Organic and Sustainable Farming in the Southern US
Brennan Washington worked in information technology and gardened with his wife just for fun and relaxation. When they moved to Georgia, they produced so much food that they got involved with farmers markets and CSAs–and started seeing the problems as well as the strengths of these outlets. Washington now works with Southern SARE, where he goes all over the Southern US and the Caribbean, talking to farmers and sharing knowledge to promote sustainable and profitable agricultural practices, as well as cultural sensitivity and understanding.
He is co-owner of Phoenix Gardens along with his wife, Gwendolyn. He has served as a board member of Southern SARE, the sustainable research arm of the USDA, Georgia Organics, the Southern Sustainable Agriculture Working Group (SSAWG) and is the co-founder and farmer Board Chair of the Georgia Farmers Market Association. Check out his new podcast, The Sustainable Ag Rider.
0’53 starting in IT in New York and moving to agriculture in Georgia
2’08 transforming a small farmers market into a thriving one
3’00 techniques for building the farmers market
4’12 farmers markets in Georgia and how they’re doing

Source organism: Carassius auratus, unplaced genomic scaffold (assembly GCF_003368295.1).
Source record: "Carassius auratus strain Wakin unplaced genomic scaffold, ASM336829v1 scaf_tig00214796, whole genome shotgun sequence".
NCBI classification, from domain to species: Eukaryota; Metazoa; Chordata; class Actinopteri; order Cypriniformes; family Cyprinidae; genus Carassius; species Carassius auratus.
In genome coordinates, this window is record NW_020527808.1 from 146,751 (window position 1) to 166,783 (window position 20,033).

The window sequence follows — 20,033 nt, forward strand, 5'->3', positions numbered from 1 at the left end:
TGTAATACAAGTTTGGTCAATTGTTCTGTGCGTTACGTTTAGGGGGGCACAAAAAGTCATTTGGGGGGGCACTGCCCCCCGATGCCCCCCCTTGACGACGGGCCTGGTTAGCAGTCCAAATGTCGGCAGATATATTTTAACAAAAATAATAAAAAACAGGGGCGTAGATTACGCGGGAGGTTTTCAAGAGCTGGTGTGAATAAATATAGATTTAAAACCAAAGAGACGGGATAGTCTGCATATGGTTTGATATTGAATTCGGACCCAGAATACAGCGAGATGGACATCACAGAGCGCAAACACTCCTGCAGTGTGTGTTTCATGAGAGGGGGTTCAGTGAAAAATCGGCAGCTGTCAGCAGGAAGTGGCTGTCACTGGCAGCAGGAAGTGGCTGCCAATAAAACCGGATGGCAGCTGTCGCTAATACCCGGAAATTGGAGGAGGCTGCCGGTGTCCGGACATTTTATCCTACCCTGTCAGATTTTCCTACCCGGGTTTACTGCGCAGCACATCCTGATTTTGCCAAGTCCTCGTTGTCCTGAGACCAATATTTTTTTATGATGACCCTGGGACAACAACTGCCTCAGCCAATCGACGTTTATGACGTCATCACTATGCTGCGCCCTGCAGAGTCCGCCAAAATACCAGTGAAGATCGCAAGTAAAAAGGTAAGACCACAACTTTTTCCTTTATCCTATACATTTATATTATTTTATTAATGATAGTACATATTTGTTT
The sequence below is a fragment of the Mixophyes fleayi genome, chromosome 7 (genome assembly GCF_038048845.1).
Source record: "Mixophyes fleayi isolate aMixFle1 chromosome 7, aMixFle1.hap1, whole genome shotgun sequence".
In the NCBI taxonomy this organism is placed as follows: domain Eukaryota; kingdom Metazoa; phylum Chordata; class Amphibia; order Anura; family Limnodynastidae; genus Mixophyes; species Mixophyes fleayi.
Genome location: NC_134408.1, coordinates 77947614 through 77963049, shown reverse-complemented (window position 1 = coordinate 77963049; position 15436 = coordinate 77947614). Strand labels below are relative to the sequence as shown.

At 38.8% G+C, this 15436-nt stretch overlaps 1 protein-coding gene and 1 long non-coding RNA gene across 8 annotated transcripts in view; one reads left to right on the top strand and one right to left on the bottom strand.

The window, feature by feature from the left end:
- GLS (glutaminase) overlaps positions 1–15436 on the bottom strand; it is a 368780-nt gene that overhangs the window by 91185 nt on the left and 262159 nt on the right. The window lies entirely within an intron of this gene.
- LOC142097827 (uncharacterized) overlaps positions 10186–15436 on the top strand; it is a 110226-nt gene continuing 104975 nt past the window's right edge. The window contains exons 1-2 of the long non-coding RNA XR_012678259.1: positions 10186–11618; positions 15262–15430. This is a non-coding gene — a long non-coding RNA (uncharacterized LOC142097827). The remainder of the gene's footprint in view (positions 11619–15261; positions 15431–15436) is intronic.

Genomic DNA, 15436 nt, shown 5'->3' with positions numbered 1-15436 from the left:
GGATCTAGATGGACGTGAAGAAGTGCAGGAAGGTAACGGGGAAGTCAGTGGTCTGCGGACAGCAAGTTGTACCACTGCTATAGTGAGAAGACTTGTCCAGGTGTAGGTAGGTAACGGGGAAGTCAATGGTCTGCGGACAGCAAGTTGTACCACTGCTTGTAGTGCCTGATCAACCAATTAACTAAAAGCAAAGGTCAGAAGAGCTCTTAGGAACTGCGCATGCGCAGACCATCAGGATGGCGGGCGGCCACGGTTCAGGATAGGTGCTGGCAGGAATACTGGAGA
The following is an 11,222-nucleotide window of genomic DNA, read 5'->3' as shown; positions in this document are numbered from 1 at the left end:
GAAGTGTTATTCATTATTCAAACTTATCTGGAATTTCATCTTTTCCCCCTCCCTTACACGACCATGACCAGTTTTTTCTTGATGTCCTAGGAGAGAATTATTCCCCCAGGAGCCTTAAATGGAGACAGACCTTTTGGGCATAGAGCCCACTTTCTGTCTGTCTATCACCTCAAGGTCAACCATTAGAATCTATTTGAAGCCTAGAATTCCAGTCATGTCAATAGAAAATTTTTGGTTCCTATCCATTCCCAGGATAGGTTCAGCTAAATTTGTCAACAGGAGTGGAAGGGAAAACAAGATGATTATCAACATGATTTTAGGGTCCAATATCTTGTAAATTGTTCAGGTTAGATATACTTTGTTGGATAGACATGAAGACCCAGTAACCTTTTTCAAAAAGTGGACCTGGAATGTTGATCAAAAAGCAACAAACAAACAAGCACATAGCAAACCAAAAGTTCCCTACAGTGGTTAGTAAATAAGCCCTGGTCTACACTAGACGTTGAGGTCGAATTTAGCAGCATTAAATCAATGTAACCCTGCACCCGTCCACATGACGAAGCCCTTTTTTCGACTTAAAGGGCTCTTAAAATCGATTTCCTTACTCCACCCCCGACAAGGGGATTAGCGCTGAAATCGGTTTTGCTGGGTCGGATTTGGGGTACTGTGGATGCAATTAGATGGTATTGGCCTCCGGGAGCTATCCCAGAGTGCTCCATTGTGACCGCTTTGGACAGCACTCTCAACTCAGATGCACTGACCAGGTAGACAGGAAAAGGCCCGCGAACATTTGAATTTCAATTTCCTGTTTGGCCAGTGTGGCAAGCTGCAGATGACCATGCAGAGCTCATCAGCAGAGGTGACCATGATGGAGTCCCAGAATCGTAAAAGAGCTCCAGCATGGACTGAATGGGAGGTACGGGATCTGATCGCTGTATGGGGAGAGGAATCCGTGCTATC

5’13 the problem of farmers markets being for upper income people
7’13 junk food subsidized, healthy food not
7’26 USDA programs for low-income consumers
8’09 Marker 8
9’07 “pinhooking” explained
9’52 “double-buck” programs
10’52 the limits of non-profits
11’15 consumers wanting more prepared foods at farmers markets
12’51 CSA (community supported agriculture) and its limitations
14’23 urban agriculture and its ups and downs
16’35 demand for different foods from new immigrant communities
19’01 are local food markets making a difference in people’s health
19’18 doctors presribing fresh food
20’53 the importance of “baselining” metrics
21’38 healthy food cooked in unhealthy ways
22’17 urban agriculture vs. gentrification
23’53 the soaring price of urban land in Atlanta
24’58 farmers’ land loss because of development and taxes
25’34 problems facing small and medium regenerative/organic farmers